Defining the Modern Data Landscape 

Let’s define the modern data landscape. We will also take a look at the areas that are rapidly emerging, including those most suited to support increased speed, scale, and cost savings for AI and BI.

Modern Data Landscape: Capability Areas

The modern data landscape consists of seven major capability areas, representing 15 individual capability components. Let’s briefly review each of the capability areas:

1. Raw Data – Raw data represent sources and storage of raw data sources. There are two major categories of raw data:

  • Data Lakes offered by cloud providers
  • SaaS applications where data is managed by the vendor for clients, who can access it via web protocols, including APIs.

2. Data Preparation, Integration, Workflow (DPIW) – The DPIW capability area enables data to be extracted and prepared, which involves cleaning and transforming the data, and making it available as a ready-to-use set of data. There are two major categories of DPIW:

  • Data Transformation and Preparation Tools – These are tools to profile the data, assess it, cleanse it, and transform it to make it ready for analysis, including as a single data source or integrated with other prepared data sources. Often, these tools create data pipelines and automate the process of data preparation.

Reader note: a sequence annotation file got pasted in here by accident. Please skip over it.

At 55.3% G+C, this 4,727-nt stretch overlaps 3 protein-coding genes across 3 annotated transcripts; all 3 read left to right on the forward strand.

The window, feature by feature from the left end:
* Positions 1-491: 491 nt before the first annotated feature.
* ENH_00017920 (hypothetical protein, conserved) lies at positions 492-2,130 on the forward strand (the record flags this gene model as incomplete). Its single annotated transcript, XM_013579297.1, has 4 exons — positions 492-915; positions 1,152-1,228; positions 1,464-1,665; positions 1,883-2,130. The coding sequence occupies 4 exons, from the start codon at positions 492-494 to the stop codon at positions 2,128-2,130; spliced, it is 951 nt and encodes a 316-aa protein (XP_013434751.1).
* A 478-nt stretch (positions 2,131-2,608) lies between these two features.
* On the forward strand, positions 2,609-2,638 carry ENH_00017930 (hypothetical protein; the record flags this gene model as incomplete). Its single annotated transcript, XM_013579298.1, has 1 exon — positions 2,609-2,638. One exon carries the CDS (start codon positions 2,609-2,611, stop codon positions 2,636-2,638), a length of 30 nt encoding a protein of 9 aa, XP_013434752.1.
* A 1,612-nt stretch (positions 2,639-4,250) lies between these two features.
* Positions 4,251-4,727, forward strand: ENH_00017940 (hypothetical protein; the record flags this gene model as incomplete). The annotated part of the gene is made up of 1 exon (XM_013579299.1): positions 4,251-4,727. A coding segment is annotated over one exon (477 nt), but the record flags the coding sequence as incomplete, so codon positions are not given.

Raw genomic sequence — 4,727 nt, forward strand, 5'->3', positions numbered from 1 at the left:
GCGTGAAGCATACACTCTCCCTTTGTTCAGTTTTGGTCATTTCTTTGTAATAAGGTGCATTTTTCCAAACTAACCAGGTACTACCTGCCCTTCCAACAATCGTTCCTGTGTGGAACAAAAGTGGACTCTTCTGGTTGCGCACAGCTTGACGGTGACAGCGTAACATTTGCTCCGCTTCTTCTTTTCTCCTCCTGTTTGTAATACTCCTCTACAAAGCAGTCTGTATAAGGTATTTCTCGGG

• Customer Data Platforms / Event Tracking – With the increased maturity and confluence of e-commerce and digital marketing, companies now must use a plethora of data sources and vendors to manage customer data across a myriad of channels. As a result, Customer Data Platforms, which offer purpose-built capabilities to manage customer identification, hygiene, as well as rapid access and integration of data between multiple marketing data vendors and channels, have increased exponentially in popularity. 

3. Data API – The Data API Layer is rapidly emerging as another accelerator for companies to more rapidly access data from source systems, including data warehouses in the cloud and process it at the source (rather than move it). There are three major categories of Data API vendors:

  • Cloud Data Warehouse – A cloud data warehouse is a database stored as a managed service in a public cloud and optimized for scalable BI and analytics. Cloud data warehouses typically offer three major services: secure access, compute or query processing, and storage.